Northwestern fires Bill Carmody: 13 years is a long, long time

US PRESSWIRE

Bill Carmody was in charge at Northwestern for 13 years. A look back at what college basketball - and Bill Carmody - were like 13 years ago serves as a reminder of the job he did, and the job ahead.

Today, March 16, 2013, Bill Carmody was fired - er, well, probably fired, he could technically have resigned - as Northwestern's head basketball coach. It's the beginning of a very interesting process, and one Northwestern really hasn't had to deal with in a while.

How long has it been since Northwestern made a change at head coach? Well, a really long time.

In 2000, I wasn't a Northwestern fan. I was ten years old. I'd estimate the first time I heard or thought about Northwestern sports was in 2006, when Pat Fitzgerald took over, but even then I could not have told you anything about the school. Anything. If I had known anything, I would have seen a program in shambles. When Bill Carmody took the Northwestern job, he was taking over a program that was absolutely a wreck in the wake of the departure of Evan Eschmeyer. They'd gone to the NIT with the center, Northwestern's last NBA player, but Kevin O'Neill's squad went 0-16 in 1999-2000. Somehow, instead of getting fired, Kevin O'Neill left, to take a job with the Knicks as an assistant.

Now, I'm a Northwestern graduate. I write this website. Northwestern's program is not in shambles. They went 4-14 this year, and we consider that a horrible, horrible outcome after the injuries that befell the team. We can debate whether or not Carmody would have been the guy to do bring Northwestern to the NCAA Tournament. But there's one thing that's a fact: he will not.

How long? For starters, let's take a look at Bill Carmody in 2000. He was a 48-year-old coming off four years and four successful seasons - two NCAA appearances, two NIT appearances - at Princeton. In the press release where AD Rick Taylor announced his hiring, there's a picture where Carmody looks like this:

Carmodyprinceton_medium

Now, he looks like this:

Carmody13yearslater_medium

Let's take a look at who was coaching in the Big Ten on Sept. 8, 2000:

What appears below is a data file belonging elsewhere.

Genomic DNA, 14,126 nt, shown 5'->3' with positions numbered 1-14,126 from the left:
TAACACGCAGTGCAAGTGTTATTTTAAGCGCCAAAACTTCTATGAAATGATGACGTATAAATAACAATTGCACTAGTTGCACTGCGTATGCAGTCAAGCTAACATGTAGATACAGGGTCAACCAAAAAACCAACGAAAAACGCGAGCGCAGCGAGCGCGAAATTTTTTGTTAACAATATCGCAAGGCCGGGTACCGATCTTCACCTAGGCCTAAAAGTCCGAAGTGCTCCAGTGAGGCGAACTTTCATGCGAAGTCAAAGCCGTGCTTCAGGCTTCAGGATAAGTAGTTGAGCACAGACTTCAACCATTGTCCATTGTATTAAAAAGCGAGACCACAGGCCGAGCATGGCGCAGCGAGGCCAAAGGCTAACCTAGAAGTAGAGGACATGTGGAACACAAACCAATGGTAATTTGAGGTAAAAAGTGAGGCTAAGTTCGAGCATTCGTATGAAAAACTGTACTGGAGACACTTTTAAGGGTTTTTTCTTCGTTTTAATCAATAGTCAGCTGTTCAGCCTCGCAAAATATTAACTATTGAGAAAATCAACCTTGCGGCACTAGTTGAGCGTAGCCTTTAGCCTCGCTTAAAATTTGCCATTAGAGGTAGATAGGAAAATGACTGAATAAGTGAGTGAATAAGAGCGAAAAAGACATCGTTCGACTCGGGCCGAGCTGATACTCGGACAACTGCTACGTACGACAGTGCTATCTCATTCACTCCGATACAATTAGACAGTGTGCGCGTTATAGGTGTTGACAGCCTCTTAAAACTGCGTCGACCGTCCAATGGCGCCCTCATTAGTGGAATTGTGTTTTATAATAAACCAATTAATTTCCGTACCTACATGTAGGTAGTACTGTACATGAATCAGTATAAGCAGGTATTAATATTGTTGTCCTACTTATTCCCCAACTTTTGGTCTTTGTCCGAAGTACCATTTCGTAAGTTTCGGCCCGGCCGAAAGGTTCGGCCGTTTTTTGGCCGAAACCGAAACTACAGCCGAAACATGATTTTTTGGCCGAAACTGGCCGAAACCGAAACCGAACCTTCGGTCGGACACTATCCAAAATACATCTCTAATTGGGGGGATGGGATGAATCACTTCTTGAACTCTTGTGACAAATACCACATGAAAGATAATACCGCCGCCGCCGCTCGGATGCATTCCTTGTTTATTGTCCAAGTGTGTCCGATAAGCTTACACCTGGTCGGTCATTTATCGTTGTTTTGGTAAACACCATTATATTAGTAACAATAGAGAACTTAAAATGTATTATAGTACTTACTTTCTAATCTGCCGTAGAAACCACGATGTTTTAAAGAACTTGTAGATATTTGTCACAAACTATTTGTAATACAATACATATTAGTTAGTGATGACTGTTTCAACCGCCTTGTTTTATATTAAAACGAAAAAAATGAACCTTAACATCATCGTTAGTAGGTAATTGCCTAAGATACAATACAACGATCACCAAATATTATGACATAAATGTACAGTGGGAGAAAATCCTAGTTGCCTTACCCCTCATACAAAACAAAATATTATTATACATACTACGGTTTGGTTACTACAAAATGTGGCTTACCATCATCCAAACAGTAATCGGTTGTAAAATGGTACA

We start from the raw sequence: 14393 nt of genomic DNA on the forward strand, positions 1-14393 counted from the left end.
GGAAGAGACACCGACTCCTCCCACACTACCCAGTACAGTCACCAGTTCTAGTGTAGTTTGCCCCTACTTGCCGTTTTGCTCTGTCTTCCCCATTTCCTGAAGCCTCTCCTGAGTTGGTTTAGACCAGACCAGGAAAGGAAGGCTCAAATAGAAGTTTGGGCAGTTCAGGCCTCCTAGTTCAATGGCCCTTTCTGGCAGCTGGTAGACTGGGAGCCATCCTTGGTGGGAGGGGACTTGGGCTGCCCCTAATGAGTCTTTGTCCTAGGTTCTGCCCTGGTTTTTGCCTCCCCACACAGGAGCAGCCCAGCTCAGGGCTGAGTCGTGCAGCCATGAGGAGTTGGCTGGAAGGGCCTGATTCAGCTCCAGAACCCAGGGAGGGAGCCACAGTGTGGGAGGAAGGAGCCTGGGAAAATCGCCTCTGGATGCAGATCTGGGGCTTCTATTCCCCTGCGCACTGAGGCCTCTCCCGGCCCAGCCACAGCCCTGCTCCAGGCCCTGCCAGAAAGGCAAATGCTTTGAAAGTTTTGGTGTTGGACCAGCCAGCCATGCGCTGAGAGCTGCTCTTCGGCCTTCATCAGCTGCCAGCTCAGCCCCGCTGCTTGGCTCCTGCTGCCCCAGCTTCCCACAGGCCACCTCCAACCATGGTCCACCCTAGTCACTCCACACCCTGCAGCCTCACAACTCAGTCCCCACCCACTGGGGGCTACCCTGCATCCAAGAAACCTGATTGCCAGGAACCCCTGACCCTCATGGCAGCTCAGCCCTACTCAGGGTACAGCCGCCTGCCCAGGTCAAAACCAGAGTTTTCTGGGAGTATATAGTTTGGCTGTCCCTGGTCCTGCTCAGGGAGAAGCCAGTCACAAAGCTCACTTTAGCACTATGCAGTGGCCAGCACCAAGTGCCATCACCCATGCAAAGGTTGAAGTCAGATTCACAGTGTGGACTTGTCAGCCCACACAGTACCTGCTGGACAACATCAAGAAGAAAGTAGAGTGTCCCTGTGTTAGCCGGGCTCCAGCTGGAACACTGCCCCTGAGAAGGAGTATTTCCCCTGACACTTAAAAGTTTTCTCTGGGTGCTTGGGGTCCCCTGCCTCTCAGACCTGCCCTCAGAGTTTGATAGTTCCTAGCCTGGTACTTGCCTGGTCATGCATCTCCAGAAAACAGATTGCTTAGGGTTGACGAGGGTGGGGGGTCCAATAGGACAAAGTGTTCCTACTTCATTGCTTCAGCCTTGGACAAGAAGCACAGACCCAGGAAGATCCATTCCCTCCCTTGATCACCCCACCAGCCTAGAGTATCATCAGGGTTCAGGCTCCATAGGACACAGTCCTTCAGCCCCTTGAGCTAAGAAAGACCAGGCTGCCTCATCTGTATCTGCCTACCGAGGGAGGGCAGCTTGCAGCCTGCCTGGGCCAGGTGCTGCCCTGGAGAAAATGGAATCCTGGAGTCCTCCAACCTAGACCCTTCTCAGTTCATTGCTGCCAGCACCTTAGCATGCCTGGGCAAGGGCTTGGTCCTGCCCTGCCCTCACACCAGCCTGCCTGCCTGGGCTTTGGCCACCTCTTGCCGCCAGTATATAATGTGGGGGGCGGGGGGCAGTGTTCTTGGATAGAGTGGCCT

Illinois: Bill Self (hired that June).
Indiana: Bobby Knight (the Carmody hiring was way, way, way overshadowed by Knight's departure, as Mike Davis became interim coach on Sept. 12, 2000)
Iowa: Steve Alford
Michgan: Brian Ellerbe
Michigan State: Tom Izzo
Minnesota: Dan Monson
Nebraska: Wasn't a member of the Big Ten at the time, but since you're wondering, Barry Collier
Ohio State: Jim O'Brien
Penn State: Jerry Dunn (It's worth noting I have never, ever heard of this person)
Purdue: Gene Keady
Wisconsin: Dick Bennett (he retired midway through the season)

10 schools have changed coaches since Northwestern last did. Seven have changed two or more times. And Northwestern's getting around to doing it for the first time.

The top song in the US? "Doesn't Really Matter" by Janet Jackson.

Yes, the same Janet Jackson whose song about cats features the cat noise featured on Northwestern's PA every time they do everything good. It replaced "Incomplete" by Sisqo, which, SISQO. I'M LIKE 80 PERCENT SURE DUDE IS DEAD.

The No. 1 movie at the box office the week Bill Carmody was hired was Bring It On, the movie about cheerleading wars starring Kirsten Dunst and Elisha Dushku. In the time it took Bill Carmody to get fired, there have been four straight-to-video sequels to Bring It On and a musical adaptation. Movies that were popular when Bill Carmody was named head coach now have friggin Broadway plays based on them.

For better or worse, Bill Carmody was the face of Northwestern basketball for 13 years, and that's a long, long, long time.


For better or worse, Bill Carmody was the face of Northwestern basketball for 13 years, and that's a long, long, long time. It makes up the entirety of my Northwestern fan experience. It probably makes up the majority of my readers' Northwestern fan experiences. He's done great things. He's changed the team, its perception, and many other things.

Those 13 years serve as both a testament to the job he did. Nobody can take that away from him. But it also serves as a reminder of the dissatisfaction we have as a fanbase with the failure to make the NCAA Tournament, as well as the task ahead of Jim Phillips as he looks for a replacement - and of the task ahead of whoever gets that job

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